Christian mystics will often talk about prayer as an early taste of the heavenly banquet. We say that of the Eucharist, the sacramental prayer, we say we get a taste of heavenly food. I find it to be more and more true for me that I can “feel” that taste in a congregation that looks like the crowd in Revelation. When I look around the room and see people from different tribes, languages, nations, colors, genders, and orientations, I get a sense that what we are doing is connected to what God’s eternal work in this world.

Now you might get the impression from all of this that I am a Universalist, that I believe all people are saved. My response to you is a complicated yes. The wild crowd in Revelation today cries out “Salvation belongs to God.” Who is saved is not up to me.

I think the state of your soul still matters. This last day that John describes seems like a really good party, which I find is a useful image for eternity. I believe in free will. I think it is possible that some folk might not enjoy a really good party. I think that the human soul has the capacity to tie itself up in angry, hateful, and frustrated knots. In life some of us get really tied up. Even after some blessed rest, I want to hold out the possibility that some souls might arrive to the heavenly banquet a little grumpy, a little haggard. Some people might sulk in a corner, at least for awhile.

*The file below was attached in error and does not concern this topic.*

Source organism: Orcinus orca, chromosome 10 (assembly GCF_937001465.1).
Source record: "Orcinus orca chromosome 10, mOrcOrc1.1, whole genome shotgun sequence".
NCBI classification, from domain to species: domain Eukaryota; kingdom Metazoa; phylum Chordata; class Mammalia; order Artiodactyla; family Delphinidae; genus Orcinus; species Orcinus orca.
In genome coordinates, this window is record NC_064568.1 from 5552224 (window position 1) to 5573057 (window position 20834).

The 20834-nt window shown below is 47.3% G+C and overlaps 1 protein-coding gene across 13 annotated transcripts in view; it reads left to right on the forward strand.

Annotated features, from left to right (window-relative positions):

Notice how the passage ends. John was writing to Christians who faced persecution. In the midst of a military empire that conquered and controlled, Christians stood for love, and they suffered. “These are they who have come out of the great ordeal” John hears. And God will wipe away every tear. In death God shields the soul from any future suffering, God grants rest and sustenance, but God’s love is not just a shelter for the eternal future. The countless multitude will receive comfort for the past, whatever the experiences and trials faced in life, in death we will be made whole. I can only speak for me, but that kind of eternal love, I imagine, will eventually turn the hearts of the most knotted soul.

How do you measure the state of a soul?

Today is the Feast of All Saints. Historically we’ve been able to point to some souls that “got it right.” Today we celebrate not just one Saint or another, not just Lucy or Barnabas. We celebrate ALL of them. Now, saints are sort of tricky business for Episcopalians.  We make them more complicated than we need to. We’re not exactly sure what to do with Saints. We have a calendar, well, actually we have about four different calendars of saints, and our governing body, the General Convention sort of left a mess of which one we are supposed to follow. I’m not sure which saints we’re actually counting at the moment.